The Butcher Has Moved to Kosovo

Washington Times

March 11, 1998  |  ARTICLES
Source : Washington Times  

In recent days, Slobodan Milosevic, that unreconstructed relic of the Cold War, the communist and chauvinist dictator of Serbia and Montenegro, has launched a campaign of terror against the people of his own state. He has sent Serbs to kill Albanians, simply because they are Albanians. Mr. Milosevic has sent the so-called Yugoslav Army and Serbian police to execute major military attacks, with armor and gunships, against innocent, unarmed citizens of Serbia, Albanians in Kosovo. Indeed, if Mr. Milosevic and his Serb sycophants could get away with it, they would commit genocide against the Albanians.

The immediate excuse for this crime is an attack on Yugoslav-Serbian police and soldiers by a band of Albanian guerrillas from the Kosovo Liberation Front. The attack is the direct result of the overwhelming oppression of the Albanians by the Serbs. The Serbs are intent on nothing less than the Serbization of the Albanians. The Serb program is exactly like the programs of 19th century tyrannies that oppressed eastern Europe, including the Serbs themselves. The Serbs have been systematically depriving the Albanians of their language, culture, nationality, and identity and brutally punishing those Albanians who want to remain Albanian. The Albanians have had enough. They have risen in revolt.

The American response to the Serbian repression has been to brand the Kosovo Liberation Front a terrorist group. The Kosovars are freedom fighters, the Serbs are the terrorists. Indeed, it is the Serb rump of Yugoslavia that is a terrorist state. It is the Belgrade regime which, for five years, has used terrorist tactics against Slovenes, Croats, Bosnians, Macedonians, Albanians. Belgrade, by oppressing its own Albanian citizens, has shown that it is not fit and has forfeited its right to rule Kosovo. The Serbs' historic claim to Kosovo, as the epiphany of their existence as a nation, is now overtaken as outdated and insufficient. Serbian retention of Kosovo endangers the peace of Europe. The Albanians are entitled to self-determination.

This is the second time that Mr. Milosevic has engineered an ethnic war for his own personal ends. This is the second time NATO and the U.S. are standing by, letting him get away with it. The first time was Mr. Milosevic's attack on Slovenia and Croatia that began a brutal four-year war of ethnic cleansing. As President Bush should have done then, President Clinton should now send someone of stature to do some severe straight-talking to Mr. Milosevic: Unless he stops his actions in Albanian Kosovo, the U.S. will bomb his instruments of intimidation, the pillars of his power, the army and police, into utter oblivion.

Now, as then, the U.S. and some NATO nations, notably the U.S.'s only steady ally, the United Kingdom, are protesting to Mr. Milosevic and warning of further economic sanctions. (The scandalous exception is Greece, which has consistently opposed the self-determination of Albanians and others in the Balkans because of its oppression of its own Albanians, denying them their nationality.) But by now NATO and the U.S. should have learned that Mr. Milosevic will not be stopped by diplomacy and sanctions. He has used diplomacy to delay, deny, discourage, diffuse and disarm punitive political action. The Serbs have survived sanctions, Mr. Milosevic has prospered from them. Indeed, what Mr. Milosevic most fears is free politics and a free market; with both, his culpability and cupidity would be revealed and would bring real punishment, the loss of power and privilege.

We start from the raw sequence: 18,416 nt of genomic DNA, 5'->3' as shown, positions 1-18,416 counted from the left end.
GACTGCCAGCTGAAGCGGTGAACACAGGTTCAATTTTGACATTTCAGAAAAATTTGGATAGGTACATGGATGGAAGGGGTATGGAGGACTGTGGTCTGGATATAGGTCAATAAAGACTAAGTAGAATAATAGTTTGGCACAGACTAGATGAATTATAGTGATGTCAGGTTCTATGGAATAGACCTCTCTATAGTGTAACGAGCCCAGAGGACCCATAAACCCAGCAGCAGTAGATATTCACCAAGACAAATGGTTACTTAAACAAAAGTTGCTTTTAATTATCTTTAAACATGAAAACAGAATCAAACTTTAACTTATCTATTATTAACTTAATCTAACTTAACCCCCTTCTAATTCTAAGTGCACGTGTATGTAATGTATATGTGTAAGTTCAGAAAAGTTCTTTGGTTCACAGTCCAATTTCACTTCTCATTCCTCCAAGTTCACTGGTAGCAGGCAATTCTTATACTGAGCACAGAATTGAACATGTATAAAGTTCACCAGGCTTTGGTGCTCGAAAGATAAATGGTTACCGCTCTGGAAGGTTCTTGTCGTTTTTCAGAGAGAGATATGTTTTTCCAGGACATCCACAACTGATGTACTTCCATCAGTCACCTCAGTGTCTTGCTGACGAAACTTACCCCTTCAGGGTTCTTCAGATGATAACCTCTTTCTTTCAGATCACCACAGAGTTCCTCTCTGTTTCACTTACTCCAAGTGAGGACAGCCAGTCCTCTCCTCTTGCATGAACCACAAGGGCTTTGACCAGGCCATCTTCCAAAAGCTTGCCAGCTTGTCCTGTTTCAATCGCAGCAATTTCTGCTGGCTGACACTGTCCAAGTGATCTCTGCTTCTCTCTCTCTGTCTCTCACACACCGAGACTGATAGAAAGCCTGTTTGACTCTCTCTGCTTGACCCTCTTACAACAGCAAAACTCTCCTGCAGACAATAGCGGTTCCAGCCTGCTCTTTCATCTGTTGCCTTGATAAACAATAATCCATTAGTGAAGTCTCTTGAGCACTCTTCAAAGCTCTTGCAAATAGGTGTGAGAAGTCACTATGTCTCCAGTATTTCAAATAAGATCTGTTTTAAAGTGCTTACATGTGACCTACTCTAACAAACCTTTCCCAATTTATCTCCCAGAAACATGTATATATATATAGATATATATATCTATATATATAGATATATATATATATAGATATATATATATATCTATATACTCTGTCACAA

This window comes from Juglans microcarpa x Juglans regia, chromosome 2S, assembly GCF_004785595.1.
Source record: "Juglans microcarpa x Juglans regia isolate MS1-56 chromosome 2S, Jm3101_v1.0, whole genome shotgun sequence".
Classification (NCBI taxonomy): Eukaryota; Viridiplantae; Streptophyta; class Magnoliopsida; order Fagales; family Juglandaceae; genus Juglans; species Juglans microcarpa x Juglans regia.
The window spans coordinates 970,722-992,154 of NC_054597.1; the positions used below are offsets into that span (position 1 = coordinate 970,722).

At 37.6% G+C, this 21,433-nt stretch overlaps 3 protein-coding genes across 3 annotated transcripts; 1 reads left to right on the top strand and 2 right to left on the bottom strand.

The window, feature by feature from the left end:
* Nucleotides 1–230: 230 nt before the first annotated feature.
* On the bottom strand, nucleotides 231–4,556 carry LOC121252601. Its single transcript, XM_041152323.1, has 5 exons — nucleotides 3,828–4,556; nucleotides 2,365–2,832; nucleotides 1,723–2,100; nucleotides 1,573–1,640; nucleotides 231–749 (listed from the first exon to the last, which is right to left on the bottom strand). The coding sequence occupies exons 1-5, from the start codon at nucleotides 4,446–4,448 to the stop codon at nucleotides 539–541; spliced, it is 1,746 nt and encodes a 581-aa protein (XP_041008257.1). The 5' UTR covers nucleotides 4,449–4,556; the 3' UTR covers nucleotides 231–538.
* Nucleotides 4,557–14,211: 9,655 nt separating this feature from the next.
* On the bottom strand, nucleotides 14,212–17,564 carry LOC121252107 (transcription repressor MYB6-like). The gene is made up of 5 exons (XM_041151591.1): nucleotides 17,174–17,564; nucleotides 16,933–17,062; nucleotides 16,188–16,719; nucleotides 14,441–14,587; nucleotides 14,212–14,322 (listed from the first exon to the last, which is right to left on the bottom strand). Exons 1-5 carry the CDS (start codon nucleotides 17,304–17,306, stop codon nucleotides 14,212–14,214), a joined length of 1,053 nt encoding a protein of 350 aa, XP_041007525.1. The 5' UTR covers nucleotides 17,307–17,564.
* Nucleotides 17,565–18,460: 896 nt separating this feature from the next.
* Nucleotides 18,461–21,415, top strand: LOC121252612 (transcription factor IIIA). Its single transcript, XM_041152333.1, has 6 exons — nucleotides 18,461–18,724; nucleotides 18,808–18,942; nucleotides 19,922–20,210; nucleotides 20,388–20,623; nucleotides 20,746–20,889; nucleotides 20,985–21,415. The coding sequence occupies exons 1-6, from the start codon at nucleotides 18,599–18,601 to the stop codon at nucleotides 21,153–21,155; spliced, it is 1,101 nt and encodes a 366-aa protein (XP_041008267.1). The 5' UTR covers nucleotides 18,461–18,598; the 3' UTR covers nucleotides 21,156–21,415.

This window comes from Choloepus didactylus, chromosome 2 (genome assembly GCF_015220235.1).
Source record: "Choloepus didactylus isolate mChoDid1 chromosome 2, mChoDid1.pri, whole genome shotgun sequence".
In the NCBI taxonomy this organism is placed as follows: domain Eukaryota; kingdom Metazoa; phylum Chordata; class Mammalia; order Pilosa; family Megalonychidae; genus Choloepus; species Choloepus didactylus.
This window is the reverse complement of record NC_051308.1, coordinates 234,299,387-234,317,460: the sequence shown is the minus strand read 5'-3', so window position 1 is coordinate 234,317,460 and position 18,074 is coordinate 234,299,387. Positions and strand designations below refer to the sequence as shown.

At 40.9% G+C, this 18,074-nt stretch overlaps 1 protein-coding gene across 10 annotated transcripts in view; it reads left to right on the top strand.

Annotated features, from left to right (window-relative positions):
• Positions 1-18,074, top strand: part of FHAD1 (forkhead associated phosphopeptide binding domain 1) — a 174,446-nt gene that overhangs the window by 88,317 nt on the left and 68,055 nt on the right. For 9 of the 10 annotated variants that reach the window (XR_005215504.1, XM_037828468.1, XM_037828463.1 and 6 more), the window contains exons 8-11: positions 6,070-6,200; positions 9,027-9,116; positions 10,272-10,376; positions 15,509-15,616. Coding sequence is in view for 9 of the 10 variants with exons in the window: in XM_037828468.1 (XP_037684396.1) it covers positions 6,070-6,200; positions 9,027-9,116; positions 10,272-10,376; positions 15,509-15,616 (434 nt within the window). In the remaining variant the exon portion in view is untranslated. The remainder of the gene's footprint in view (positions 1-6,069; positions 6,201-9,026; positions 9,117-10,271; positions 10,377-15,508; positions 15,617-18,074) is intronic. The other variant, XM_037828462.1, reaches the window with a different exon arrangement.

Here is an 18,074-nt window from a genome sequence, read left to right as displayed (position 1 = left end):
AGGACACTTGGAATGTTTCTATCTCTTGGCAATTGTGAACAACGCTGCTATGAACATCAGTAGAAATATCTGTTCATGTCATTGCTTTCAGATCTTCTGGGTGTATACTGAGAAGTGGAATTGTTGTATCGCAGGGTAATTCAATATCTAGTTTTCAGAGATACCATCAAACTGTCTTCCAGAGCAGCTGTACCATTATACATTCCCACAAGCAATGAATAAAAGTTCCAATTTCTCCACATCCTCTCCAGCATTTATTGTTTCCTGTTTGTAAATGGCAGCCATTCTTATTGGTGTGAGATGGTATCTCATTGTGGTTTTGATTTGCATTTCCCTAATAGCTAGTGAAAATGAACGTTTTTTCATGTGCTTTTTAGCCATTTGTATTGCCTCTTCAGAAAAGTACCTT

The United States suffers Mr. Milosevic because it thinks his cooperation is necessary to the fulfillment of the flawed Dayton Accord. Mr. Milosevic has convinced the U.S. that he is indispensable to peace in the Balkans the entire time that he has made war in the Balkans. He has delayed, discouraged, and distracted from Dayton's implementation while denying the same. He has not severed his tie with his surrogates in the so-called Serb Republic in Pale. Indeed, he has encouraged and underwritten this fiefdom of war criminals and war profiteers because their success, either in securing their separation from Bosnia or sustaining their struggle against Bosnia, is essential to the realization of his aim: indefinite instability to insure his indispensability.

In truth, peace in the Balkans, with solutions to the Bosnian and Albanian problems, is possible only if the bloodstained Milosevic and the bloody-minded Markovic, his partner in crime, are removed from power altogether. It is not sufficient or acceptable to confine their power to Serbia. Mr. Milosevic and his Belgrade regime are a threat to the peace of Europe. They are the instigators. Unless they and their supporters are removed from power in Belgrade, there will be war, at some level against someone, in the Balkans.

The U.S. objective ought to be the rapid removal of the entire Milosevic gang from Belgrade, no matter how weak and venal the several Serbian oppositions. The U.S. ought to orchestrate an open offensive, combining the strongest overt economic and political measures with serious covert complements. The weakness in both brain and backbone of U.S. policy in the South Slav lands is evidenced in the persistent toleration for and collaboration with the sole remaining communist dictatorship on European soil a decade after the U.S. won the Cold War. The U.S. thinks that it has been using Mr. Milosevic; in reality, he has been using the U.S. Words alone won't stop him.

Walter Jajko is a retired air force brigadier general and a former assistant to the secretary of defense for intelligence oversight.